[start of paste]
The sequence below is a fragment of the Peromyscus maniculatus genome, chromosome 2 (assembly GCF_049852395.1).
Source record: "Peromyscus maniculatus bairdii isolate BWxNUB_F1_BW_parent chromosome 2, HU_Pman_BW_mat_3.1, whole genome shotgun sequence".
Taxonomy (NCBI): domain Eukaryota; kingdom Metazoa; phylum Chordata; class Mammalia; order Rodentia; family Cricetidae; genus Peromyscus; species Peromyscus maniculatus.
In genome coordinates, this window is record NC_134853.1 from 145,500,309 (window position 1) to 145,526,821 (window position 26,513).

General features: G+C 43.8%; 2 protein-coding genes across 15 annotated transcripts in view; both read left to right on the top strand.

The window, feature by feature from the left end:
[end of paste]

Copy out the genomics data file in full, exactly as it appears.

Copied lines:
The sequence below is a fragment of the Peromyscus maniculatus genome, chromosome 2 (assembly GCF_049852395.1).
Source record: "Peromyscus maniculatus bairdii isolate BWxNUB_F1_BW_parent chromosome 2, HU_Pman_BW_mat_3.1, whole genome shotgun sequence".
Taxonomy (NCBI): domain Eukaryota; kingdom Metazoa; phylum Chordata; class Mammalia; order Rodentia; family Cricetidae; genus Peromyscus; species Peromyscus maniculatus.
In genome coordinates, this window is record NC_134853.1 from 145,500,309 (window position 1) to 145,526,821 (window position 26,513).

General features: G+C 43.8%; 2 protein-coding genes across 15 annotated transcripts in view; both read left to right on the top strand.

The window, feature by feature from the left end: